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Thunder vs Trail Blazers, NBA playoffs game 1 final score: Portland cools Paul George, win 104-99

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The Blazers struck first through a hot-shooting 1st half, coupled with OKC’s repeated misfiring from long range.

NBA: Playoffs-Oklahoma City Thunder at Portland Trail Blazers Jaime Valdez-USA TODAY Sports

box score | Blazers Edge

The Oklahoma City Thunder fell to the Portland Trail Blazers in game 1 of their opening playoff series, 104-99. In a game where Portland led nearly throughout, they used a big offensive 1st quarter to put the Thunder on their heels (not the first time we’ve seen this from OKC), and were able to continuously keep OKC down by multiple possessions until the final buzzer.

Coming out of the gates hot, the Blazers raced out to a 39-25 lead after one quarter. On the shoulders of their backcourt duo of Damian Lillard and CJ McCollum, Portland shot 60% overall and 7-10 from three. The Thunder, despite having an effective game plan early, could not keep pace from long range, though they tried. OKC shot 0-6 from three in the opening quarter, and an abysmal 2-18 through the first half.

Yet despite the bad shooting, the Thunder used the free throw line and aggressive defense to slowly work back into the game. They held Portland to only 30% shooting and 15 total points in the 2nd quarter, giving them a shot to take momentum heading into the 2nd half.

However, the second half was more of the same. The Thunder struggled to make shots from anywhere on the court, despite keeping themselves in contention (under 40% for the entire game). Even in their best offensive output of the game in the 4th, they still only shot 2-9 from three, and could not make up the difference as time ran out on them.

The big question mark coming out of game 1 is the struggles of Paul George. The Blazers used an effective trapping system that we have seen other teams deploy, and they have the personnel to do it with the likes of Maurice Harkless and Al-Farouq Aminu. George seldom found space to operate, which led to 4 turnovers, 6 fouls disqualifying him, and a lot of frustration. However, this defense was coupled with some horrific shooting from George, who could never find the range until late. Through three quarters, he was 5-19 from the floor and 2-11 from three, many of them open misses.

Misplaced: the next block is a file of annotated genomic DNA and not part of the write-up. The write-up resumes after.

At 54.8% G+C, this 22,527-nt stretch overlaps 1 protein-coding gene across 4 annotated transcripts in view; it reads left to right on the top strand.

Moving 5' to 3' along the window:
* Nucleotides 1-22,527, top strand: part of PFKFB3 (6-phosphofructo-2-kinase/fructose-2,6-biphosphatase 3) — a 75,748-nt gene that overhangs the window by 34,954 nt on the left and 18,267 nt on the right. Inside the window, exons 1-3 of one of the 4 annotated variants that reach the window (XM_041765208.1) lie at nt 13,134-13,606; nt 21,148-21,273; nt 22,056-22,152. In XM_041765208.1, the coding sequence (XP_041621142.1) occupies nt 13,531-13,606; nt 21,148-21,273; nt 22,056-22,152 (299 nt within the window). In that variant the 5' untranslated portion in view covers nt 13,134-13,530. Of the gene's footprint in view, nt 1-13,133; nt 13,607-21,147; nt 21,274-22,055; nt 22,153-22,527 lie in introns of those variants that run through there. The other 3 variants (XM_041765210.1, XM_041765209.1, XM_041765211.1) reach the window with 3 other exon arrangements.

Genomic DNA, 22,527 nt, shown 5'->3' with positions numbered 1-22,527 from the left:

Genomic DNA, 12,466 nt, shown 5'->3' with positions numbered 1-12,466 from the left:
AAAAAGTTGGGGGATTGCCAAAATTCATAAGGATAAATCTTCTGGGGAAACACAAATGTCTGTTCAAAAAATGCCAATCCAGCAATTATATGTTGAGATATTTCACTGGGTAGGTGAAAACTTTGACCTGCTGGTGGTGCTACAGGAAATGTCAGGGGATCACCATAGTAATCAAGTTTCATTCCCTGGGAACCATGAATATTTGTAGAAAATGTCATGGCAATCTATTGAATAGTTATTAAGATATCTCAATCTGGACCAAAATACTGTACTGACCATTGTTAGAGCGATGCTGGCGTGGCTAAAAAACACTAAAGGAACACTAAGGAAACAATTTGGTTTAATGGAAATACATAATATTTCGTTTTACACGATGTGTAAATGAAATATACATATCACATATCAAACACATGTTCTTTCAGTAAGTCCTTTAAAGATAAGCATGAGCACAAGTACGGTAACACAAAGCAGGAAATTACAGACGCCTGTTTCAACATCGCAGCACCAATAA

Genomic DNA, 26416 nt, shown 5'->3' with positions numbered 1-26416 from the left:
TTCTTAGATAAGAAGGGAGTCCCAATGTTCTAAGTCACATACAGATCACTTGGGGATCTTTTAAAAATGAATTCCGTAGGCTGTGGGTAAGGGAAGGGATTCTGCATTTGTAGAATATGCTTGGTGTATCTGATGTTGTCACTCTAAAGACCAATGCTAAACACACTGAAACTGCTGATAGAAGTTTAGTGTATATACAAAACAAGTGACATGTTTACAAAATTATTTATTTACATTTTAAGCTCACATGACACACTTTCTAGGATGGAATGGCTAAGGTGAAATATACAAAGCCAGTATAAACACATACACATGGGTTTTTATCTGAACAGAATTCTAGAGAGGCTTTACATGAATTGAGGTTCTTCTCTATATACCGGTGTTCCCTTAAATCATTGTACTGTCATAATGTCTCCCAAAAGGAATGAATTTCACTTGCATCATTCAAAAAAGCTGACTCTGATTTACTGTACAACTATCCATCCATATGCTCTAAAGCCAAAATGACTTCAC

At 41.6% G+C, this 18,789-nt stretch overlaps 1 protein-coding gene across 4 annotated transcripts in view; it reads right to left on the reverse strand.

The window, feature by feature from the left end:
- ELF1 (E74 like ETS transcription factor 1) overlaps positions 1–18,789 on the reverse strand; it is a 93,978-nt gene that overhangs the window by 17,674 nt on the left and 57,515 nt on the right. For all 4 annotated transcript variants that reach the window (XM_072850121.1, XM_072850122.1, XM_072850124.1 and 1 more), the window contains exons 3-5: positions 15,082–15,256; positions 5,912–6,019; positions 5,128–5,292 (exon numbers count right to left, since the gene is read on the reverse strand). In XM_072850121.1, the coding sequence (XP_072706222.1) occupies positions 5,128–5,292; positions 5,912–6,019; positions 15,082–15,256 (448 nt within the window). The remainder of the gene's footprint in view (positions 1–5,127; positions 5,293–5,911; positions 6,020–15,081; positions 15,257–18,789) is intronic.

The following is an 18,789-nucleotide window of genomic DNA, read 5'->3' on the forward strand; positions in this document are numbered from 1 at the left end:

His bad shooting from downtown carried over to his teammates, who were a collective 3-24 from three through 3 quarters (as Portland was shooting a cool 9-18). We all knew Portland would be the superior-shooting team, that isn’t a surprise. But for OKC to shoot only 5-33 from three (15%), many of them open looks, that simply isn’t good enough, particularly since Portland is allowing Russell Westbrook to dig into the lane and defend him there.

Westbrook for his part played a solid floor game, finishing with 24-10-10 on 8-17 shooting (8-8 from the FT line). Aside from an 0-4 night from three, he had a pretty clear understanding of OKC’s game plan, and he ran it well. He operated the 1-5 pick and roll with Steven Adams (17-9, 6 ORBs), and Adams (and Nerlens Noel — 8 points on 4-5 shooting, 5 ORBs) proved OKC can own the interior. The problem was the shooting around him. I think the Thunder absolutely ran the offense they need to, but their shooting was so bad they could never give themselves a chance to win.

Adams’ counterpart and former-and-forever Stache Bro Enes Kanter had a game. He finished with 20-18, with 7 ORBs, and there are two things to point out here. The first is that when Kanter scales his minutes, this is absolutely the kind of offensive production you can expect. He’s an offensive throwback. The second point — and the problem — is that OKC’s only real offensive misstep was that they didn’t force him to become a net-negative. You don’t play Kanter off the court by going straight at him with another big (he finished with 2 blocks and a steal). You play him off the court by putting him in open space, where you can then force him to move his feet to adapt, which in turn collapses the entire defense, leading to open layups and threes. We saw this early when Adams was cruising to the rim, but less so as the game went on as the space condensed while threes were clanking away.

There are plenty of positive takeaways from this game where OKC’s offense was about as bad as we’ve seen, yet was within two possessions with under a minute to play. Their defense can adapt and control the Blazers when the offense isn’t running through Lillard. After that 7-10 opening frame, OKC’s defense held Portland to only 4-15 from three, and 36% shooting overall the rest of the way. But OKC simply can’t have that kind of shooting night again. It isn’t good enough.

As for Paul George, I’m reminded of one of my favorite quotes from Gregg Popovich regarding his super-forward Kawhi Leonard during the 2014 Finals. Pop basically said, “we can’t win unless you play well.” OKC can’t win this if George doesn’t play well. And yes, he fought through plenty of struggles and was productive in a lot of ways (10 boards, 4 steals), but the Thunder can’t win if their best offensive player can’t make shots.

Game 2: Tuesday, April 16 at 9:30PM CST